Film room: the development of Feleipe Franks, Part 1: a really rough beginning

Note: this is part one of a four part series regarding Feleipe Franks’ journey as the Gators’ quarterback. His first chapter as a Gator was rough, to say the least, but if we want to truly appreciate his success, it’s critical that we remember it.

Feleipe Franks exits the spring, and figures to enter the summer, as the favorite for the Florida Gators’ quarterback job. Of course, for a fan base that has seen approximately five full quarters of championship caliber QB play since Tim Tebow’s departure following the 2010 Sugar Bowl,A the promise Franks has shown has elicited more excitement for the position than anybody since Tebow. Even Will Grier.

So let’s go to the film and see if it’s justified.

Now, everybody misses throws, the same way that everybody makes throws, so I’m only interested in the patterns that the sum of his film displays, for better and worse. Thus, I’ll be breaking down what I felt were monumental plays of his, both for better and worse. And in order to truly see the arc of his development, they’ll be placed in chronological order.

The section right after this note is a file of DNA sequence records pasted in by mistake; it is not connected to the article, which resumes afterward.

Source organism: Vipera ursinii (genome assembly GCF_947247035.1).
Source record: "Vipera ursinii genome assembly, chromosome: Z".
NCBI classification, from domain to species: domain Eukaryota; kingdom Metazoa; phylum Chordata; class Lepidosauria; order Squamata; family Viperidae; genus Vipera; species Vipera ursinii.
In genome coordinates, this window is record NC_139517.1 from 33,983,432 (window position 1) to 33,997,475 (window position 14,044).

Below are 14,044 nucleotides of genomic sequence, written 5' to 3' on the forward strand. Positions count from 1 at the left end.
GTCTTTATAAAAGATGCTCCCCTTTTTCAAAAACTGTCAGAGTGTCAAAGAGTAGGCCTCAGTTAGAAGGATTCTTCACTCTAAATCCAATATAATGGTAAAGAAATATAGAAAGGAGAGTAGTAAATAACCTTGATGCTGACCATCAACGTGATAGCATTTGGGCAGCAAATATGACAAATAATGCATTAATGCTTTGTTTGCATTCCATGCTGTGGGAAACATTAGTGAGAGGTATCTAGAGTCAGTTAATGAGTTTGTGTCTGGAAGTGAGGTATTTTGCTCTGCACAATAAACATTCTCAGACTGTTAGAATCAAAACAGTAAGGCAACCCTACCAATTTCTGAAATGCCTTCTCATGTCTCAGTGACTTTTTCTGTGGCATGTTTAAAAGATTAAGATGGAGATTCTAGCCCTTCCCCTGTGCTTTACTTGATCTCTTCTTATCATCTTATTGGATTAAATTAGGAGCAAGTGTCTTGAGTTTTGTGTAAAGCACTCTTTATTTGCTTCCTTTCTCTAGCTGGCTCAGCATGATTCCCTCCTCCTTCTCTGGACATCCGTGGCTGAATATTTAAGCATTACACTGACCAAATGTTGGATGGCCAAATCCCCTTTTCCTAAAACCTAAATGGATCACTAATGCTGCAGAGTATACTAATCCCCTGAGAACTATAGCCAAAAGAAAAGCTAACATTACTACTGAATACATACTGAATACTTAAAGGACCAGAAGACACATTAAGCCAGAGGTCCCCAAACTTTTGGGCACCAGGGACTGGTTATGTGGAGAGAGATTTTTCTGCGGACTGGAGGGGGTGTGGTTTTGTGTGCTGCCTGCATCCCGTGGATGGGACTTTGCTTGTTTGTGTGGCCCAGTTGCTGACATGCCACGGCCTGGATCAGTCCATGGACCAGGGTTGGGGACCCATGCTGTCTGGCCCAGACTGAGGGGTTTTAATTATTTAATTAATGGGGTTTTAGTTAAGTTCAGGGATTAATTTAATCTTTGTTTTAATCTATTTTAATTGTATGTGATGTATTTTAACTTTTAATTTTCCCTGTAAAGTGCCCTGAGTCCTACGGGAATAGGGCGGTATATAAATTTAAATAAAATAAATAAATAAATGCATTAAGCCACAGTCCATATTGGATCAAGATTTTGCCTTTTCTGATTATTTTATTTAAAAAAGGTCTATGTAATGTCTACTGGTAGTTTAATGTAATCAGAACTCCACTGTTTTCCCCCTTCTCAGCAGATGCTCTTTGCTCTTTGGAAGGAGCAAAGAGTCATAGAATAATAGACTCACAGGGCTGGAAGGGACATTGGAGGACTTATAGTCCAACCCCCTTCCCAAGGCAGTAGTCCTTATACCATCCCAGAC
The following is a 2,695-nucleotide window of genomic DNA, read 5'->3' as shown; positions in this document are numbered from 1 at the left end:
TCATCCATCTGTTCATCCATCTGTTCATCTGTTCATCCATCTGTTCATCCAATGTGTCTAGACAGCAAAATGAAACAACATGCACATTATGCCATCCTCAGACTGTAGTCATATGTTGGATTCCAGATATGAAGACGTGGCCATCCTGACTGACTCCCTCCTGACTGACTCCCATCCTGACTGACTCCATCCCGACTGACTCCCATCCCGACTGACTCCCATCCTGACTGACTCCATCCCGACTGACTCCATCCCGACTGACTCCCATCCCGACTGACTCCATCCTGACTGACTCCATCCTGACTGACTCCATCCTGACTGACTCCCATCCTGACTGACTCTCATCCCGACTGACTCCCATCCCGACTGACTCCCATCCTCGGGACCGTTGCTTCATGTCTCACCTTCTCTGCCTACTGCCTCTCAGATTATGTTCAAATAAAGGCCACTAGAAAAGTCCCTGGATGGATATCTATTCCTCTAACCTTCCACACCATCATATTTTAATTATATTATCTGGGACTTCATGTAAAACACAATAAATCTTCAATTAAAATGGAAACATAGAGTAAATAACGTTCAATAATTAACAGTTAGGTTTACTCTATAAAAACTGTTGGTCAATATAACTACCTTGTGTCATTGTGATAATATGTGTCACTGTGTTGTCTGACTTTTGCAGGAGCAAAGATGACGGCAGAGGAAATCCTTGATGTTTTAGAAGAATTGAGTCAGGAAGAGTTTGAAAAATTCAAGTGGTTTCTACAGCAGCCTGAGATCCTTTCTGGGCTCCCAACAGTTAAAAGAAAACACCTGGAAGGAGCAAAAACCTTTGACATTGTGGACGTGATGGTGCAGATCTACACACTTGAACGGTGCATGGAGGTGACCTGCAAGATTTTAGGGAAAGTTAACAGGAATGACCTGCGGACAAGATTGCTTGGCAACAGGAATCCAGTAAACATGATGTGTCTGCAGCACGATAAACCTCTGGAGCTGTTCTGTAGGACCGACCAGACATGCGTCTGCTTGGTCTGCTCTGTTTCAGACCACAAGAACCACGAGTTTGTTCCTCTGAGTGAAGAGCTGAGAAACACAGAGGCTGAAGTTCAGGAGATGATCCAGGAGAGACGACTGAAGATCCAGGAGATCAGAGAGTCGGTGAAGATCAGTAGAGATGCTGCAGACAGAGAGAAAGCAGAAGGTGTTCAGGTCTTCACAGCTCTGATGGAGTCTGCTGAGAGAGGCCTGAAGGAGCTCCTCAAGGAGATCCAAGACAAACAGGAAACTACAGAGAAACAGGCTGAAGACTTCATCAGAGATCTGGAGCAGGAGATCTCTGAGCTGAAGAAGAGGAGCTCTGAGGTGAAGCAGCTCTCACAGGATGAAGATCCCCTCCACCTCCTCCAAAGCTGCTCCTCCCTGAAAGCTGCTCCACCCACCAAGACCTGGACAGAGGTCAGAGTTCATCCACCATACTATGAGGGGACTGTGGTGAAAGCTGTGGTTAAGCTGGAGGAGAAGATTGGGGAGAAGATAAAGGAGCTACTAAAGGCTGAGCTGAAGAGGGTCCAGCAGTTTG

Because there’s a lot I want to go over, I’ve divided it all into a four part series, this being Part One. The ensuing three parts will be published over the course of the next week.

To begin, let’s break down a few plays that incapsulates the player he was when he first took the starting job. Any abstract of Franks’ 2017 season cannot be both objective and overly kind to him, to put it mildly. His first year as the Gators’ starter yielded possibly the most dreadful QB play Florida has had in a decade defined by it, but it’s crucial to revisit it all because any and all improvement he has since shown or will show in the future is relative to that performance. And on top of that, the more vivid the bad memories of him are, the more we’ll be able to enjoy the good memories that he has created and will create in the future.